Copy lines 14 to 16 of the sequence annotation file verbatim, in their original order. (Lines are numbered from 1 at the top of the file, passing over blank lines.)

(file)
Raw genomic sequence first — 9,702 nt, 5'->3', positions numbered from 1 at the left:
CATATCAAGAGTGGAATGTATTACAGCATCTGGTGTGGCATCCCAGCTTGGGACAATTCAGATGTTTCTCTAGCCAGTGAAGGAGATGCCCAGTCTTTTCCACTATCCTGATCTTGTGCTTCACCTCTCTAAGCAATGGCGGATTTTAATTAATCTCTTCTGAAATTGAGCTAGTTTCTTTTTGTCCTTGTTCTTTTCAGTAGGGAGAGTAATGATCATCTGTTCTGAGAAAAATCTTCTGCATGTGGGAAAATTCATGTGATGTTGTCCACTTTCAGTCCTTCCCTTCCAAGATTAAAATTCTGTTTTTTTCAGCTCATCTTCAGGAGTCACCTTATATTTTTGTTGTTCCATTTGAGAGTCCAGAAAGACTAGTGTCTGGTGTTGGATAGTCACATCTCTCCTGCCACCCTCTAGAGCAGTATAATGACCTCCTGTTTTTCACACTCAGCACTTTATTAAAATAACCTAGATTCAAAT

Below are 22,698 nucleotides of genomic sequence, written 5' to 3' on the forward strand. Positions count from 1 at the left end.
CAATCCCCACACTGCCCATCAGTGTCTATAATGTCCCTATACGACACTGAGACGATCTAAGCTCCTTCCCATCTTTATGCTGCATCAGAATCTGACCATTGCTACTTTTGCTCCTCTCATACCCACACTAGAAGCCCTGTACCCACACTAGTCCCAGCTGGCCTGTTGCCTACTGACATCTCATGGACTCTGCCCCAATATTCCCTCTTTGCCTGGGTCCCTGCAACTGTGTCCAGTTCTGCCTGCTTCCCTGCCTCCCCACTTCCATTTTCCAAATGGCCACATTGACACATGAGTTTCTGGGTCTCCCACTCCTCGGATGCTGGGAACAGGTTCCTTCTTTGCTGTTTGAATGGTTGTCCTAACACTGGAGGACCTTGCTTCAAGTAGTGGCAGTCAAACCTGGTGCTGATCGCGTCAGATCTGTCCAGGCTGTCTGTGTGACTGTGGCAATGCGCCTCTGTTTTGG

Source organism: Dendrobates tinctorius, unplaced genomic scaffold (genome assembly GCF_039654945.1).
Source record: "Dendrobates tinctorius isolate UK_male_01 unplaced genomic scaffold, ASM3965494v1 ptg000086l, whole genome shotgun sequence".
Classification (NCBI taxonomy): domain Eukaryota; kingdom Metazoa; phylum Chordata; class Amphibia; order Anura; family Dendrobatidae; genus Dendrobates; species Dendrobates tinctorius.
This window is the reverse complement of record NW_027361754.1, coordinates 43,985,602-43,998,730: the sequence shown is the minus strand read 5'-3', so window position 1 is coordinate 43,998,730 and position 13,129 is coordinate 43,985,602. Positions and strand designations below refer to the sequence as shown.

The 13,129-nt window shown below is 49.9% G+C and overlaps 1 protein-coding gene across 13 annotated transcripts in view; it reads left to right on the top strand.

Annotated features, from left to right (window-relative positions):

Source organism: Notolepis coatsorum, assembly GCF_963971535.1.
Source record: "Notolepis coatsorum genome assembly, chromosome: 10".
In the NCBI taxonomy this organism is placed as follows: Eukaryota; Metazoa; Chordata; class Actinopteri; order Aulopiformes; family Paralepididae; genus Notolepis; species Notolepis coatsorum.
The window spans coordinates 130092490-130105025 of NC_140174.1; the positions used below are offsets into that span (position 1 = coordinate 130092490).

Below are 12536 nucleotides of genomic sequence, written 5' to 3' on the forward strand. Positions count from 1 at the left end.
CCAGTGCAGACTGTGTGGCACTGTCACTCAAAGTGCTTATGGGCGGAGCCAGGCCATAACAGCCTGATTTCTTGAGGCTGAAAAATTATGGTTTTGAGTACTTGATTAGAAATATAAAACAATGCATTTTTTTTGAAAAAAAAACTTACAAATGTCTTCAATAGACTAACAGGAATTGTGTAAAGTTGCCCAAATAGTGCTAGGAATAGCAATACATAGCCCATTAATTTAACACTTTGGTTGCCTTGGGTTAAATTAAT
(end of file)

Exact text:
The window spans coordinates 130092490-130105025 of NC_140174.1; the positions used below are offsets into that span (position 1 = coordinate 130092490).

Below are 12536 nucleotides of genomic sequence, written 5' to 3' on the forward strand. Positions count from 1 at the left end.
CCAGTGCAGACTGTGTGGCACTGTCACTCAAAGTGCTTATGGGCGGAGCCAGGCCATAACAGCCTGATTTCTTGAGGCTGAAAAATTATGGTTTTGAGTACTTGATTAGAAATATAAAACAATGCATTTTTTTTGAAAAAAAAACTTACAAATGTCTTCAATAGACTAACAGGAATTGTGTAAAGTTGCCCAAATAGTGCTAGGAATAGCAATACATAGCCCATTAATTTAACACTTTGGTTGCCTTGGGTTAAATTAAT